There’s a new name for the Senior Café
The Senior Advisory Committee is excited about its newest endeavor, the Senior Café, although it is changing the name to Connection Café in the hopes it will attract more people.
The café, located at the Community Center is open on Tuesdays and Thursdays, from 1 to 3:30 p.m.
At the committee’s meeting on August 16, Gloria Redlich reported that although the café continues to grow, “we can’t compete with the beaches” on summer days. “The café becomes an extension of what we’ve been doing all along,” added Redlich, which includes improving the quality of life of seniors, in part by combating isolation and loneliness. “We’ve had some really successful programs,” she said, including a sing-along with Jane
Emsbo and a poetry session led by Nancy Greenaway. “There were 10 of us, and a golden retriever.”
Other recent programs include one with Flip Porter on self-defense, which one member of the committee said was really more on avoidance, or how to get out of a potentially sticky situation.
Co-chair Sandra Kelly said that Porter was willing to do more sessions, and more intensive ones.
The Medical Center is also conducting monthly talks at the café. So far, one has been conducted by Dr. Thomas Warcup and one with physical therapist Tom Hobin.
There will be a special luncheon on September 7 with social worker Saul Richmond from Tri County Community Action.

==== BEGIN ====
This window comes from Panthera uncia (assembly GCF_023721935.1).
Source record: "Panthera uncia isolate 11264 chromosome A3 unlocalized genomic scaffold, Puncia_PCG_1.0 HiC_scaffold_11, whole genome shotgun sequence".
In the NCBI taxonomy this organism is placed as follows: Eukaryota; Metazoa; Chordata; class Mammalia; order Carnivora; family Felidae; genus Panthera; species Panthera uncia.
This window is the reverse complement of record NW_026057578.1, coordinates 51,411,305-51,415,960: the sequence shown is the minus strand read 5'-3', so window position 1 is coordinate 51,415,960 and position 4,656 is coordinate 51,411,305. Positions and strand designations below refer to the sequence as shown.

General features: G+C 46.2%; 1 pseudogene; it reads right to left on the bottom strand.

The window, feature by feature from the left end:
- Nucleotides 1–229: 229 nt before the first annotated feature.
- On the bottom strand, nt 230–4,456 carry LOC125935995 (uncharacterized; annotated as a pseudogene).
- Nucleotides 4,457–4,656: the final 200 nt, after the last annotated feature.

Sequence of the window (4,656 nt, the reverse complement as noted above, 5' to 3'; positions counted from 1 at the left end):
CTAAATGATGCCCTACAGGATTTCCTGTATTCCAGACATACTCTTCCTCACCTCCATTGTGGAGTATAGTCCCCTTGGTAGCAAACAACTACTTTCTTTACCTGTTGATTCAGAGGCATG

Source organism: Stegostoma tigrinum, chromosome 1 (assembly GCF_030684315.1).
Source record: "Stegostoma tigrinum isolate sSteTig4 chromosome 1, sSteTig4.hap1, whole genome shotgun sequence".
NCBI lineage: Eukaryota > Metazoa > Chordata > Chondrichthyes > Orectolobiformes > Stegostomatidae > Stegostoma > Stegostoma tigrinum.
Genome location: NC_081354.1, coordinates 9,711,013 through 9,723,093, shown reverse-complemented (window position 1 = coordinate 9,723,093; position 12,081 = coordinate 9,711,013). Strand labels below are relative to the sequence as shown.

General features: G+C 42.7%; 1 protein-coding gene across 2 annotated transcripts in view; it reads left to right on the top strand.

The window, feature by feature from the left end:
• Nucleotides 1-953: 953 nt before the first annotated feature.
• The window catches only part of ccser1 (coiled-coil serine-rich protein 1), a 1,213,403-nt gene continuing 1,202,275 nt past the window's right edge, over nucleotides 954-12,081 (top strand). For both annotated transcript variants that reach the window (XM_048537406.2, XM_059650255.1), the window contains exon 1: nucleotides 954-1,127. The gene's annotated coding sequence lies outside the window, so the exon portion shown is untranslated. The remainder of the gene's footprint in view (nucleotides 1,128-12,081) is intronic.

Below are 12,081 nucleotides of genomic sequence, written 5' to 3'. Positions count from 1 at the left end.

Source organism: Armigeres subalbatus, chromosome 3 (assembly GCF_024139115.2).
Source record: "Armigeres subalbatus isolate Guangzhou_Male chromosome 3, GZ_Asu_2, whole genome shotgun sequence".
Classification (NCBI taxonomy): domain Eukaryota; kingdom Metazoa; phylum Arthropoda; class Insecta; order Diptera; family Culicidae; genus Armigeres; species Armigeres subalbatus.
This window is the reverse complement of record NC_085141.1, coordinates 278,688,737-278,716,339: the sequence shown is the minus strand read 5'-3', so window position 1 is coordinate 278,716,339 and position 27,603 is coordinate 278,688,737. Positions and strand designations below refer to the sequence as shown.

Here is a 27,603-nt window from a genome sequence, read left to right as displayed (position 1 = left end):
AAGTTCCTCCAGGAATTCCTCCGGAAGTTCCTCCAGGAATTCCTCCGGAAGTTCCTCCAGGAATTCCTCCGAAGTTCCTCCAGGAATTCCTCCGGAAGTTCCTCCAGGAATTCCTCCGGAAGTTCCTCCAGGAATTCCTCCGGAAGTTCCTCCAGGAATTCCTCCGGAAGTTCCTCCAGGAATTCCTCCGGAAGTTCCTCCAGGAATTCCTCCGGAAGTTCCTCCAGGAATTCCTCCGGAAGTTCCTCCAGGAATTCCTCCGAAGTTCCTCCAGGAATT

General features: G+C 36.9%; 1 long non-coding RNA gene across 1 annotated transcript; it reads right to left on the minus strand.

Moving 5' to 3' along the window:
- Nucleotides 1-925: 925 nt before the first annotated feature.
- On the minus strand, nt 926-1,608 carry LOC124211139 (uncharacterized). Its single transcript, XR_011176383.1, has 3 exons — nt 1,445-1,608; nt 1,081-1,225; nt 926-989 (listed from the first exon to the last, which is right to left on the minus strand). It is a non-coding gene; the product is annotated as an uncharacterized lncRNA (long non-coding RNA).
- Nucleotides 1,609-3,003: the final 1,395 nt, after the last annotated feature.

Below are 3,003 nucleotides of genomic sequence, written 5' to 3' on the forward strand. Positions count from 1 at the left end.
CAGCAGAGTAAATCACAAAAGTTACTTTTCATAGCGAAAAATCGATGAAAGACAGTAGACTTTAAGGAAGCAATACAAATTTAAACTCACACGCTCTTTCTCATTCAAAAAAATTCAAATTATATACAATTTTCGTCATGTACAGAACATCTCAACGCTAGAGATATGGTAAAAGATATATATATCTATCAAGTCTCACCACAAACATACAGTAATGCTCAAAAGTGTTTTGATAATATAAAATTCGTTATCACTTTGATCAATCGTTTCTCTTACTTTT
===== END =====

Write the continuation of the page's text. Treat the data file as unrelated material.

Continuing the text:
With more outreach and the fading of summer, Redlich said: “I think we’ll see a big uptick in response.”
“Is it possible to do something in the evening?” asked member Chuck McMellon. “Maybe dinner and a movie?”
The question was quickly followed by a couple of other suggestions, including author talks or readings, perhaps accompanied by wine and cheese.
“A little wine and cheese never hurts,” said Kelly.
The committee is already thinking about next year’s budget. Gail Pierce said she had talked with Town Council member Keith Stover about the town’s budget process that starts in the fall and he suggested having “one big thing” when it comes to putting together a budget request. “Something big on our side would be a full-time position to run the café,” she said. Currently it is staffed by volunteers.
Redlich and Kelly are also pursuing grant opportunities and there are some that are upcoming. In a previous round of state grants, $1 million was slated for senior centers around the state, but Block Island only received $2,000. Kelly said another grant for $200,000 has just been announced. “I think we should apply,” she said. “The state should know Block Island is out there.”
As for the $2,000 grant, Kelly said she would like to use it to help fund air conditioning for the Community Center. She noted that currently the only cooling center in town is the library, so the Community Center could serve as a second one for seniors.
With a quote of $8,150 for an 18,000 BTU unit, Kelly said they could get a second grant from the Block Island Solar Initiative of $5428, leaving only a balance of $722. Kelly said she had approached Block Island Economic Development, the owner of the building about paying. “BIED agreed,” said Kelly.
“One hundred percent,” said Pierce.
“It’s a really good idea,” said McMellon.